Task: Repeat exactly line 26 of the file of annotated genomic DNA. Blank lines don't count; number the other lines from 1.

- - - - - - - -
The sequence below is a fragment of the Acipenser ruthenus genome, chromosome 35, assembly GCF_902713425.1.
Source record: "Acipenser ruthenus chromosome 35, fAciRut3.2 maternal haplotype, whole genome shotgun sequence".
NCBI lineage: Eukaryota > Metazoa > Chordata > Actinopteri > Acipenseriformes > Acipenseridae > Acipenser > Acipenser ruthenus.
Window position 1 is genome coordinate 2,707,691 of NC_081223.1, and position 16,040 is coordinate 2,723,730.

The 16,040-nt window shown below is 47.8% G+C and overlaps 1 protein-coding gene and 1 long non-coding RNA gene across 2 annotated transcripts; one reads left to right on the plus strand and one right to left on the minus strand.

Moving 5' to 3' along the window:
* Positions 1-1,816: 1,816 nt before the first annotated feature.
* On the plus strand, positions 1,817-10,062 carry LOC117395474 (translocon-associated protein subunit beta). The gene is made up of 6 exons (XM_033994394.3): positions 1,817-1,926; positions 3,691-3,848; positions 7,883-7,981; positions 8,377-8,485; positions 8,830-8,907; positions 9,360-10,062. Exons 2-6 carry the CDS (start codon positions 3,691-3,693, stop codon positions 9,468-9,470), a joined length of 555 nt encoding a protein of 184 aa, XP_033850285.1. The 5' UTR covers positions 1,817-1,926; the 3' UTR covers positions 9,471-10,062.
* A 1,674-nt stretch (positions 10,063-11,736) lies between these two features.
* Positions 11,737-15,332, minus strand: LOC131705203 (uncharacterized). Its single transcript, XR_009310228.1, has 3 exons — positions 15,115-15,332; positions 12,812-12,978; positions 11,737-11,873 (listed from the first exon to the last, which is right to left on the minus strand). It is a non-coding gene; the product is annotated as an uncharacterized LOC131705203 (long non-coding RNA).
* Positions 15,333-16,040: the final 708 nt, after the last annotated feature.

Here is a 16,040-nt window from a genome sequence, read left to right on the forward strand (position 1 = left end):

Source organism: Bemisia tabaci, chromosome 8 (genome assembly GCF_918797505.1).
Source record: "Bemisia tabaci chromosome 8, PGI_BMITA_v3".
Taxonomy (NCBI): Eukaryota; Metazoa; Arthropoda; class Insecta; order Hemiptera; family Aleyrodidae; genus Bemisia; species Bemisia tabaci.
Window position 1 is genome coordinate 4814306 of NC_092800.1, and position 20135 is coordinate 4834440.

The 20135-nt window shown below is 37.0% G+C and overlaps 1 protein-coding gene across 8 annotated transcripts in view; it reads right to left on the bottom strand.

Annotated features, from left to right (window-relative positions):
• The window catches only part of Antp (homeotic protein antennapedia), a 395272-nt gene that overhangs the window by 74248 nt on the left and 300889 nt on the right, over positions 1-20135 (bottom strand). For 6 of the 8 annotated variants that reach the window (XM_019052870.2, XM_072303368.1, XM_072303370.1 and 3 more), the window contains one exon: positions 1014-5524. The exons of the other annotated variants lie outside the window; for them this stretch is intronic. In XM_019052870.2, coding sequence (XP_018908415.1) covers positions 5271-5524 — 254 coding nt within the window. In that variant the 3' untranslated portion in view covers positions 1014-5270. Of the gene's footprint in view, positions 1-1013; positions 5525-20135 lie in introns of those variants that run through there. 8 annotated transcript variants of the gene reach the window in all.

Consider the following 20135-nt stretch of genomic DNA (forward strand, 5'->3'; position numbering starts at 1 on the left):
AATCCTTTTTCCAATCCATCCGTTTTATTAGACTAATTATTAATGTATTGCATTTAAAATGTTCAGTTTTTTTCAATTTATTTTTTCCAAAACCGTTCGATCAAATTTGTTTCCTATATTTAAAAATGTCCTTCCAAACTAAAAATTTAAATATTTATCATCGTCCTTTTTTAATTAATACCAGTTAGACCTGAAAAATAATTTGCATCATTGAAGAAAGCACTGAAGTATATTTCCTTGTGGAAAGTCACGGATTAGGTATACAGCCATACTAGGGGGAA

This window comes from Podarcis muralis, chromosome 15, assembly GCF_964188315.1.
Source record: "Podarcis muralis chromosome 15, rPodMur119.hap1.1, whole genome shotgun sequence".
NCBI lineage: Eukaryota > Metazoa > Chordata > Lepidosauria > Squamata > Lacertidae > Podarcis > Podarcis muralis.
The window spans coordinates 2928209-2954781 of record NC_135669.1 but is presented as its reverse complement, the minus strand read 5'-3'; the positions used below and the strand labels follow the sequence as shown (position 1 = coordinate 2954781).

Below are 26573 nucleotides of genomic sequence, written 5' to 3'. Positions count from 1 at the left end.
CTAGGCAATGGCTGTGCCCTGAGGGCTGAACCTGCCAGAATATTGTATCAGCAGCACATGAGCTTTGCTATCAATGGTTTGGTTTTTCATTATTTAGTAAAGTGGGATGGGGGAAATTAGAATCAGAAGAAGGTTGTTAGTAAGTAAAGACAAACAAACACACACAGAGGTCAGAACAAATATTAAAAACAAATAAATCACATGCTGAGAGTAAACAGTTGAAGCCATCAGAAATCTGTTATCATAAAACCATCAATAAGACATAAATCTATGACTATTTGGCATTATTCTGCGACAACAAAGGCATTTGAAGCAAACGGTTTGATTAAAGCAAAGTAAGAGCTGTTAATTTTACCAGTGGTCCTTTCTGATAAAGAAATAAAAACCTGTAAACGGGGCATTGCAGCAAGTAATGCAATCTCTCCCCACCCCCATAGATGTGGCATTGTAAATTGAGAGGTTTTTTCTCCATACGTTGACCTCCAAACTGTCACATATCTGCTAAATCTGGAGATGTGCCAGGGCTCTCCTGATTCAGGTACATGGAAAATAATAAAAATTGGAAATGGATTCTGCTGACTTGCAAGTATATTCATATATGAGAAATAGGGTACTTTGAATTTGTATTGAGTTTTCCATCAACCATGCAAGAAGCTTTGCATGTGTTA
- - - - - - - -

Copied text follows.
Below are 26573 nucleotides of genomic sequence, written 5' to 3'. Positions count from 1 at the left end.